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Jenkins Agent Service via Systemd

·232 words·2 mins
System-Administration Linux Windows
Table of Contents

First is of course to build a user to run the jenkins agent. Having an agent run as root or the regular user account is just asking for serious trouble, as any job that is run could contain malicious intent if the source repositories aren’t monitored closely. This user should have their own home directory, so that the Jenkins agent jar and working directories can be kept safely isolated there. However, don’t give a password, so that no one can login in externally directly to them, as in some cases you may give them some sudo access to certain directories, such as to docker.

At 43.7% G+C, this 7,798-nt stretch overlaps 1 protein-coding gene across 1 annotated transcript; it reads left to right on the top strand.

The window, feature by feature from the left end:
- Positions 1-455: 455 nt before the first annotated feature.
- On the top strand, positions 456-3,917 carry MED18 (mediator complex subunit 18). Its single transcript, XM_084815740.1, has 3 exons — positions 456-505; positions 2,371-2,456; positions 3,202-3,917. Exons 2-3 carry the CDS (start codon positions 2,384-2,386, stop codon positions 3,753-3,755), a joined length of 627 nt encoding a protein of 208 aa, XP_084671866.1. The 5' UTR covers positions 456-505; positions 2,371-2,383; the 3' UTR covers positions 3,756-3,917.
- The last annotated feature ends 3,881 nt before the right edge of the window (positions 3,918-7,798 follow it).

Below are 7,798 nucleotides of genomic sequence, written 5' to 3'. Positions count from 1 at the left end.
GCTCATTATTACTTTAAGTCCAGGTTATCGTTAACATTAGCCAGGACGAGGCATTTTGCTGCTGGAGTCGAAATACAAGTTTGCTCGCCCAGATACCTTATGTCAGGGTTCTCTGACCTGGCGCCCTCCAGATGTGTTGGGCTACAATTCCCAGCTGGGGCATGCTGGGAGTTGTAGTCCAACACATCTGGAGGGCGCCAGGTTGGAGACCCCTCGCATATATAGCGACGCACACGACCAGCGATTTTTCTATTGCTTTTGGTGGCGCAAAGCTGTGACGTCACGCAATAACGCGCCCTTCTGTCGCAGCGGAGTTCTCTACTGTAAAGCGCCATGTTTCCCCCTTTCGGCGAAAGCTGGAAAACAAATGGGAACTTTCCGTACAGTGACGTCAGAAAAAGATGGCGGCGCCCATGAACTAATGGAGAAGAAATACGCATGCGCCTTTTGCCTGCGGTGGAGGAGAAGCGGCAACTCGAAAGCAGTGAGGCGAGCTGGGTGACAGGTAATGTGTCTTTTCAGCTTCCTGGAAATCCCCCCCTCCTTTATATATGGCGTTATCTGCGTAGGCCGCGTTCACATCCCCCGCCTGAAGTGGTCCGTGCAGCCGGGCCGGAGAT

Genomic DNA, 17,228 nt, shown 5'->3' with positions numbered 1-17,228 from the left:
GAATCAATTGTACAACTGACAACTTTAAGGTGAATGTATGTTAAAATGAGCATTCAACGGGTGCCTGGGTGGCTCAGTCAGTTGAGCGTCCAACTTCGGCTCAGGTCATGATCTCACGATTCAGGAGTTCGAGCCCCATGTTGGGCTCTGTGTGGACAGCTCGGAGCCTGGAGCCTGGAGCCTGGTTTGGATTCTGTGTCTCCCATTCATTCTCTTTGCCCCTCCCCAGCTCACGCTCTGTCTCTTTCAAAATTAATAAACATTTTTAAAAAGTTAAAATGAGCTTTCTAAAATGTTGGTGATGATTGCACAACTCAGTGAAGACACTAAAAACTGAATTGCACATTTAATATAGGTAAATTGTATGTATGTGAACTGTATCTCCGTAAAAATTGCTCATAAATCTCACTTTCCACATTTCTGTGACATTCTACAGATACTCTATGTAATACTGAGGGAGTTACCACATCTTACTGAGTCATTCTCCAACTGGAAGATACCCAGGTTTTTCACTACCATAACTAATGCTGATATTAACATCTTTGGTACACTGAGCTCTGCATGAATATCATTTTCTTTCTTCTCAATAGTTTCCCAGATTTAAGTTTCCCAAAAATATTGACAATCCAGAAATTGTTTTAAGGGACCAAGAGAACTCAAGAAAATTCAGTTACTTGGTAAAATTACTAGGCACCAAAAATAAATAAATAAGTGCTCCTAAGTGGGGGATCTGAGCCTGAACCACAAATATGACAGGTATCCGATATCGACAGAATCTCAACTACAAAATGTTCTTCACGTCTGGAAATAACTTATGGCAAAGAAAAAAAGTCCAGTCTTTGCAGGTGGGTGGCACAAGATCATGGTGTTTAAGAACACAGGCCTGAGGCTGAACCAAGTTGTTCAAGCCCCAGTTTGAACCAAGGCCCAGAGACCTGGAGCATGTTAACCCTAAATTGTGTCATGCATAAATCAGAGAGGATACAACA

$ useradd -m jenkins-runner

Now, create an entry in /etc/systemd/system directory to create a systemctl service that outlines it’s properties, such that it can be maniuplated like any other service. Be sure to add the user to run the service as.

Description=Jenkins Runner

ExecStart=/usr/bin/java -jar /home/jenkins-runner/agent.jar -jnlpUrl <url>/slave-agent.jnlp -secret <key> -workDir "/home/jenkins-runner/jenkins"


After, call systemctl daemon-reload to find the new service file, then using the typical commands of start/stop/enable/disable will act accordingly for the service.

Give non-sudo access to docker

How to allow use of docker a non-privileged user?

Best case is to use/create the docker group that has automatic non-sudo access to docker itself.

$ groupadd docker
$ gpasswd -a jenkins-runner docker
# Refresh user groups
$ newgrp docker